Just last May, the BSA decided to break its 103 year-old ban on allowing openly gay youth from becoming members. However, the ban (which was put into effect on Jan. 1, 2014) did not extend to its adult gay and leaders, leaving many (myself included) in confusion. It even caused some sponsors, like the Walt Disney Company, to cut off all funding to the BSA starting in 2015.

But how can an organization decide to open its arms to only openly gay youth but not its openly gay leaders? It certainly seems like taking one step forward and another step back in an endless waltz of discriminatory actions.

Despite the BSA’s controversial ban, Rev. Monica Corsaro, the minister of Troop 98’s host church, admits that the church and the troop knew about McGrath’s sexuality, and that choosing him as their scoutmaster violated the BSA’s policy.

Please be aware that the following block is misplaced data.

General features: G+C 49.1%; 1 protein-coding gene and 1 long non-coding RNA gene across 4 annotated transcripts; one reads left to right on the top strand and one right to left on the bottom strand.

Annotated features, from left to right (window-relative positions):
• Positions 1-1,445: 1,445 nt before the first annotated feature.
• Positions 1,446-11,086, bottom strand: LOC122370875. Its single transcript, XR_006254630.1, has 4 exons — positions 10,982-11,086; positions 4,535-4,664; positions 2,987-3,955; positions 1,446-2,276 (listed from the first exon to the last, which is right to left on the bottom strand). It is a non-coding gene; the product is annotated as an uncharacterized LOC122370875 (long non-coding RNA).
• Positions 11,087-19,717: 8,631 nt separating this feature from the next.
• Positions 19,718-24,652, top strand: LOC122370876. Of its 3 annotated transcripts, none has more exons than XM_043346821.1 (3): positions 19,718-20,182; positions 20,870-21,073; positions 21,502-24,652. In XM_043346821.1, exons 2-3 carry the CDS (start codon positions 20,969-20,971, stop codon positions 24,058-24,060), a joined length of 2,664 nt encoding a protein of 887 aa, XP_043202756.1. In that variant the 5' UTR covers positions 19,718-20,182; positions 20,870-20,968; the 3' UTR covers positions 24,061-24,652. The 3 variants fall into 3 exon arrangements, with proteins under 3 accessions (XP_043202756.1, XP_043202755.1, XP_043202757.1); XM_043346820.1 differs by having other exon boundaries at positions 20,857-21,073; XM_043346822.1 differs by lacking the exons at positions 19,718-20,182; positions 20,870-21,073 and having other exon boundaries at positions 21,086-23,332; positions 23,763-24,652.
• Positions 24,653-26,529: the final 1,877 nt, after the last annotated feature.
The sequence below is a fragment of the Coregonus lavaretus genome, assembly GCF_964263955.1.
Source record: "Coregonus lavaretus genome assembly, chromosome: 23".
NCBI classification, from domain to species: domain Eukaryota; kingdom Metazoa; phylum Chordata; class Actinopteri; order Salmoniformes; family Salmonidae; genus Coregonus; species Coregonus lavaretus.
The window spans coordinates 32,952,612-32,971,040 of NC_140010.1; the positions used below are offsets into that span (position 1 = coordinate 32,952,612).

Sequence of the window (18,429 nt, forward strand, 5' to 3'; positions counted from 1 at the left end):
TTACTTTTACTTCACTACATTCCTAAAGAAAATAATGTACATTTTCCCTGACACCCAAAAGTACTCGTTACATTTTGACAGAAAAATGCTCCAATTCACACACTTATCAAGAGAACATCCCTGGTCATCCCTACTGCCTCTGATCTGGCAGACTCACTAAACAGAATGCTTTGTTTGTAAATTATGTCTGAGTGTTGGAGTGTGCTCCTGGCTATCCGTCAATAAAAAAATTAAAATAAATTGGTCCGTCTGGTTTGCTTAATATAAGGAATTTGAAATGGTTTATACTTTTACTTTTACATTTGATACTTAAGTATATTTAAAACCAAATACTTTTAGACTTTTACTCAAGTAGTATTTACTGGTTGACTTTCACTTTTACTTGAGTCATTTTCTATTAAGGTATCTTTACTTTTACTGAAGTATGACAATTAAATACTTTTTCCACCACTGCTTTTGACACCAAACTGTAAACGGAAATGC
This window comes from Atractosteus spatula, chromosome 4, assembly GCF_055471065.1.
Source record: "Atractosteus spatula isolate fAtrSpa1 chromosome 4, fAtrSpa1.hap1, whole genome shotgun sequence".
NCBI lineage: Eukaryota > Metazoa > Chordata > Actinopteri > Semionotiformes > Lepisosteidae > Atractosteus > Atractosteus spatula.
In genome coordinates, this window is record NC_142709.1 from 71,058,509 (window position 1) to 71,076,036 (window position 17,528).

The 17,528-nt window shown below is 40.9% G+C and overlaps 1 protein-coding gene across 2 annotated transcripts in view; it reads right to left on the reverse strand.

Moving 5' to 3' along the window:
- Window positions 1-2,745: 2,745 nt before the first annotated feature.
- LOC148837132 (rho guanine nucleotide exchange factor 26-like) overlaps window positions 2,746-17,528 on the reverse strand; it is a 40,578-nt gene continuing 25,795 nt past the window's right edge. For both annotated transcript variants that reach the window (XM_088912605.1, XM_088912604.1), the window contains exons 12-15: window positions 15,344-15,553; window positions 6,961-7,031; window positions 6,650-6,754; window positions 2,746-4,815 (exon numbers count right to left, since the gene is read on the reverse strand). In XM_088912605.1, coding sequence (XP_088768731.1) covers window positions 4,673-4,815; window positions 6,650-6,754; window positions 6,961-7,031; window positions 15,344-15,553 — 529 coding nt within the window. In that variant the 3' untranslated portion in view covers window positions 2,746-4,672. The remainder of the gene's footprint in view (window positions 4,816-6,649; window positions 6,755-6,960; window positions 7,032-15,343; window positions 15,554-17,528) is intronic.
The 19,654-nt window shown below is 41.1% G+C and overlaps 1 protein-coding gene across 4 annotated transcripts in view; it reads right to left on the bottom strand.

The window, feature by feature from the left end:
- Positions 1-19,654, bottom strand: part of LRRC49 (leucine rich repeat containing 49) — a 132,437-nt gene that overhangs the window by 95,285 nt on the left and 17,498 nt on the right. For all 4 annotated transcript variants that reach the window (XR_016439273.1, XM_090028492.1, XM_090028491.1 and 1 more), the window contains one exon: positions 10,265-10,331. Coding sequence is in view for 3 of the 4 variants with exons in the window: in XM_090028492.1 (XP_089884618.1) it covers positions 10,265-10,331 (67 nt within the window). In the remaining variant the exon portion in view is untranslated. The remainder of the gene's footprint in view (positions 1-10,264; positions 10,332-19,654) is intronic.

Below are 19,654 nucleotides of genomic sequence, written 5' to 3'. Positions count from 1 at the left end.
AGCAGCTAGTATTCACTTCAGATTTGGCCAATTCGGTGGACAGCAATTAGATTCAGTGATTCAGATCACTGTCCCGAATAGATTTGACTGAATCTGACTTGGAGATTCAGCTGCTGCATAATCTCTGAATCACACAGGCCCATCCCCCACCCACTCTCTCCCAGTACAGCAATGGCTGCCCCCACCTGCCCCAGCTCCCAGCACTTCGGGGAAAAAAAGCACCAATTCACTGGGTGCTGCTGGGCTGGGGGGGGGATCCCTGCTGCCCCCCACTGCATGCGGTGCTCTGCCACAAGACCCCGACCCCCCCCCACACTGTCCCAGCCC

In a statement, Corsaro wrote, “We didn’t choose Geoff McGrath as a political statement. We chose Geoff because he was the perfect person for the job, an Eagle Scout himself . . . [who] has mentoring and leadership skills that someone taking on this role needs… The Boy Scouts of America need to recognize the growing number of churches whose beliefs include all people. And by all, we mean all.”

Although the BSA has given the boys from Troop 98 the opportunity to be placed in other troops, Corsaro has said that they will continue to meet next week, whether they wear uniforms or not.

Lol Thursday: Brozen, a love story

By Ann Singer, Staff Writer
@annmsinger

What do you get when you put together two good-looking athletes and a rendition of a “Frozen”song? Over one million views on YouTube of course!